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Compiled by Messenger Staff
Wednesday, October 6
Winter season in Adjara

The Department of Tourism and Resorts is preparing for the approaching winter season, Rezonansi writes. According to the head of the Tourism Department Maia Sidamonidze some projects are underway which will work to attract tourists during Georgia’s winter season. Emphasis will be made on the country’s tourism development. At this stage major problems holding back tourism include high prices and service levels.

The Tourism Department says that it expects prices to increase dramatically over the winter season; however they say that the market will balance the prices.

Sidamonidze says that Georgia expects twice the number of tourists this year compared to the last, and they will have convenient and comfortable environment. Sidamonidze also encourages tourism companies to prepare packages specifically tempting for European customers.

A priority this winter will be Adjara and its mountainous resorts. Several projects are planned in this regard and it is hoped hundreds of visitors will flock to the region.

Canadian court report on Kumaritashvili’s death

A “relative lack of experience” played a role in the death of the Georgian luger who died during a training run before the 2010 Vancouver Olympics, according to the coroner’s report says, 24 Hours writes.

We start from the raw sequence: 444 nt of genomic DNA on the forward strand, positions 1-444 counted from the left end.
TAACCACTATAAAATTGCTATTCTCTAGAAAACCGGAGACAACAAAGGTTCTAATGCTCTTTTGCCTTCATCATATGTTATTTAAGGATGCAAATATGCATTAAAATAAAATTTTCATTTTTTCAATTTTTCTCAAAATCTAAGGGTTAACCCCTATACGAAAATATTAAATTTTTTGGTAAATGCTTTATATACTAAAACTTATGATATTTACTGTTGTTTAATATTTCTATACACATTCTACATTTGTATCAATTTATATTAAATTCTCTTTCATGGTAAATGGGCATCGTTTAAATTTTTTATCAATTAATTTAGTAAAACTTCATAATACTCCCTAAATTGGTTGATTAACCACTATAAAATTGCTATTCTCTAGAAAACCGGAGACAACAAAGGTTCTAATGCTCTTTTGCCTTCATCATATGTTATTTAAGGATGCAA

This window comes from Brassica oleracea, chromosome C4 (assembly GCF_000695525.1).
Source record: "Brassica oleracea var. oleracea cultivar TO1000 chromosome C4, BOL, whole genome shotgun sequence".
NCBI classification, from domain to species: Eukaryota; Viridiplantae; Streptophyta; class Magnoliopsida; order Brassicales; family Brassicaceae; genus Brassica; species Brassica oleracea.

The document says Nodar Kumaritashvili, 21, died immediately when he smashed into a steel pole after flipping his sled at the Whistler Sliding Centre.

The report, issued 235 days after the crash, calls the death accidental.

Mr. Kumaritashvili hit the unpadded pillar at 90mph (145kph).

“The relative lack of experience Mr. Kumaritashvili had on this challenging track set a backdrop for the incident and was a significant disadvantage, as far as safety was concerned, for the athlete entering the high pressure environment of the Olympic Games,” said coroner Tom Pawlowski in his report.

Mr. Pawlowski also wrote in his report that a letter written by International Loge Federation (FIL) President Josef Fend said the newly built Whistler track “was not supplied as ordered”.

But Mr. Find's letter did not go as far as to ask the Vancouver Olympics officials to investigate track speeds for the Olympic Games.

The British Columbia Coroners’ Service recommended “a comprehensive safety audit of the Whistler track” and is asking governing bodies to more thoroughly examine the design, construction and certification of loge, bobsled and skeleton tracks.

No remaining investigations are scheduled into the crash, which took place on 12 February.

Mr. Kumaritashvili’s sled struck the inside of the track’s last turn during his sixth and final training run, sending his body into the air and over a concrete wall.

Kumaritashvili died during a morning training run on February 12, 2010. The sled was travelling at 137 kilometres per hour when Kumaritashvili first slammed into the ice wall, then a wooden wall at the top of the track and finally into a metal post at the edge of the track.